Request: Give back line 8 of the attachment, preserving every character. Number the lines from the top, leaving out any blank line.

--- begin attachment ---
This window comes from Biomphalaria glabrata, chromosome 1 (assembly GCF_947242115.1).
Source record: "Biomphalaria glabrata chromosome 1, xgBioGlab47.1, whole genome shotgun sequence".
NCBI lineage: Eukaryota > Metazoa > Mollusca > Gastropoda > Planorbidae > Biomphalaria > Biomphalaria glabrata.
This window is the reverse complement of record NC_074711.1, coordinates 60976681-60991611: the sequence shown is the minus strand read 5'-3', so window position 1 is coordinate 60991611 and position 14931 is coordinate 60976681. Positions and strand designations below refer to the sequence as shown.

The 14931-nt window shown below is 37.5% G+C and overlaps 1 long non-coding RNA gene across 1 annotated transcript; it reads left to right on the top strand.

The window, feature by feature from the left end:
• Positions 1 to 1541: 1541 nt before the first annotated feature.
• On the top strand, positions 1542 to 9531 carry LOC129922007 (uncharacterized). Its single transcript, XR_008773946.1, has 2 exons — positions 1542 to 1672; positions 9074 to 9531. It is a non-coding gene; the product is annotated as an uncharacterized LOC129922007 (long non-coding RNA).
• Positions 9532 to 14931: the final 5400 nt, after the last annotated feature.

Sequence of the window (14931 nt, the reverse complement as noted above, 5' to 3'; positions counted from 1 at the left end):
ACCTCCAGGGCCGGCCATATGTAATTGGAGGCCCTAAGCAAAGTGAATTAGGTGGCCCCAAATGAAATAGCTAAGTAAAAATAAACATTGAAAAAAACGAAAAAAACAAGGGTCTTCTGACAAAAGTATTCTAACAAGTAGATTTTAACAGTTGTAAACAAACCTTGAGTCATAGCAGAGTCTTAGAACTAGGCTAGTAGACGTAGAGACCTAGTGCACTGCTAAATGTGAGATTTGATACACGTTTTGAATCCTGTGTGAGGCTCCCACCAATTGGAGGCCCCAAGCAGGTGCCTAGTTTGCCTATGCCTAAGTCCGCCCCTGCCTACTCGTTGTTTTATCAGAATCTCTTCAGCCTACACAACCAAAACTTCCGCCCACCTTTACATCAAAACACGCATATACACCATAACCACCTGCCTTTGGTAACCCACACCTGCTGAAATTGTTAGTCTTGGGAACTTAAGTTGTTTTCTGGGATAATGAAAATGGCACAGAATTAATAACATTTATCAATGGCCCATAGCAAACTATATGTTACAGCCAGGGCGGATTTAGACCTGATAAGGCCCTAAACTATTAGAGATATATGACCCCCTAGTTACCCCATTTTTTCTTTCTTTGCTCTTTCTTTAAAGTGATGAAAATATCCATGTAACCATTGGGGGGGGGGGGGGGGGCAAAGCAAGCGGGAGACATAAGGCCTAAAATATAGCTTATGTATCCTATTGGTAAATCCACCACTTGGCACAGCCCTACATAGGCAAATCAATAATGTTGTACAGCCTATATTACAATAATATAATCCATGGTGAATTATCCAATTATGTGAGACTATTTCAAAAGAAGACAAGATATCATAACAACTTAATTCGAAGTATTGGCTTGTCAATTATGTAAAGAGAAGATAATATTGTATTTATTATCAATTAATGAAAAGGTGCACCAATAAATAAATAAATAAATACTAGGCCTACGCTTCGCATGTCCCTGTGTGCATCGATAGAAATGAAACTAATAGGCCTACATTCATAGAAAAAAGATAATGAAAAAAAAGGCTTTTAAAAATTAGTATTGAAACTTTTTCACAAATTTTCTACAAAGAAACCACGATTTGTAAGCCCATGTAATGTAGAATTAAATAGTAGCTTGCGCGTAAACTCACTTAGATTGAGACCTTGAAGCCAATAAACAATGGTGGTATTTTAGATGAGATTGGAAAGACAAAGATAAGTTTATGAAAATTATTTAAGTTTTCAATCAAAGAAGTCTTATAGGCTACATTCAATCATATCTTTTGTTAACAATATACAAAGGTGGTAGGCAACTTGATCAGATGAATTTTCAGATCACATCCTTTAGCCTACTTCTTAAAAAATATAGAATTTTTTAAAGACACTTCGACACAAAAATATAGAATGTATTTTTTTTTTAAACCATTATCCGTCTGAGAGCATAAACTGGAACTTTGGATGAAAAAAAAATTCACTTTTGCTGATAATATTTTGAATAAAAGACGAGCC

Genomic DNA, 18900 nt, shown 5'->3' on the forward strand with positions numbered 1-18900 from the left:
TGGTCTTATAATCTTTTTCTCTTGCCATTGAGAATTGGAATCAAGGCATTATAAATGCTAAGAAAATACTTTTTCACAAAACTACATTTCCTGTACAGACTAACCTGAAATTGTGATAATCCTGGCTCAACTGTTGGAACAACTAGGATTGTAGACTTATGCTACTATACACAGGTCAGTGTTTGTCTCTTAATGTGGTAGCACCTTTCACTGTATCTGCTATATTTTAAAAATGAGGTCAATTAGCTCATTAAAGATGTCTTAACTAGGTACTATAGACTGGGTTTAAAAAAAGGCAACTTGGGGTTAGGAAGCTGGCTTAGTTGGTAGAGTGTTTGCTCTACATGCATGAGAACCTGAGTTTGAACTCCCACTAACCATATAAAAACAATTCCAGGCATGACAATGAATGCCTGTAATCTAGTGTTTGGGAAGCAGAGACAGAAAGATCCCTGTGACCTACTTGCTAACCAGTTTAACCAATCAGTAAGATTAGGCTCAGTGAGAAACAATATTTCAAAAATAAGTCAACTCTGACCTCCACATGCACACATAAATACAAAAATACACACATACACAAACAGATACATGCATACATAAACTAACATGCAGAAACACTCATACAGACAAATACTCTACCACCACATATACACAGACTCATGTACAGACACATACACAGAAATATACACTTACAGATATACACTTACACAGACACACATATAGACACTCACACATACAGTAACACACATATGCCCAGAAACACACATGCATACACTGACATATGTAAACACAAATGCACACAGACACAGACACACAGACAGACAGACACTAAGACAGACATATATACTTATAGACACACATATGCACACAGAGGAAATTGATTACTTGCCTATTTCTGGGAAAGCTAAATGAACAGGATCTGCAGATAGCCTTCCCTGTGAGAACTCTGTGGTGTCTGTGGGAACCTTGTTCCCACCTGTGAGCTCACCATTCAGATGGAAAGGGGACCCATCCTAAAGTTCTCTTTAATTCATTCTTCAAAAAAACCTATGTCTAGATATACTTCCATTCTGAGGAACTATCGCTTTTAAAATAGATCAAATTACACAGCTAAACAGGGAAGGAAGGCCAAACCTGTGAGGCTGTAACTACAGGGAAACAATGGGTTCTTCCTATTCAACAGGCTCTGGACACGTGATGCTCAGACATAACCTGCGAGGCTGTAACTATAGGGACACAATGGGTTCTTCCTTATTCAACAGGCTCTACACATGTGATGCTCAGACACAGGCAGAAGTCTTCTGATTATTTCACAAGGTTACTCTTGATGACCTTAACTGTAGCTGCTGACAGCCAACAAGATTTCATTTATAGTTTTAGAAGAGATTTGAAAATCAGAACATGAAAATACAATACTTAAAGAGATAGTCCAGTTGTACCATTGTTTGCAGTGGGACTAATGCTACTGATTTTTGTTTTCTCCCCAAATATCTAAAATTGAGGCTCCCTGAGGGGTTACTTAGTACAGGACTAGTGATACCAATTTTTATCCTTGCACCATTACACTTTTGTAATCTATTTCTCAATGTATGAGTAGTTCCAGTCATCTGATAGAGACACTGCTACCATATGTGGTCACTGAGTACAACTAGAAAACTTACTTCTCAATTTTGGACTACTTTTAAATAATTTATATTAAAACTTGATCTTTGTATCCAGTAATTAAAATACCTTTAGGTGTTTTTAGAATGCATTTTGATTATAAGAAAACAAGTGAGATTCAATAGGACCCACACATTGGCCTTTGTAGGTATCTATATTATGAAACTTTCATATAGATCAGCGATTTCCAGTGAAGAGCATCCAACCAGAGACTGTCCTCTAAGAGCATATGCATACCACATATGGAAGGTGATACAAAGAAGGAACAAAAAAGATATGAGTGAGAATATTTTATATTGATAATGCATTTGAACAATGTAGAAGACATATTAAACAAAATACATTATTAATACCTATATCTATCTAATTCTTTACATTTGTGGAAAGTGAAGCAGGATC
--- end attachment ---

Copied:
• On the top strand, positions 1542 to 9531 carry LOC129922007 (uncharacterized). Its single transcript, XR_008773946.1, has 2 exons — positions 1542 to 1672; positions 9074 to 9531. It is a non-coding gene; the product is annotated as an uncharacterized LOC129922007 (long non-coding RNA).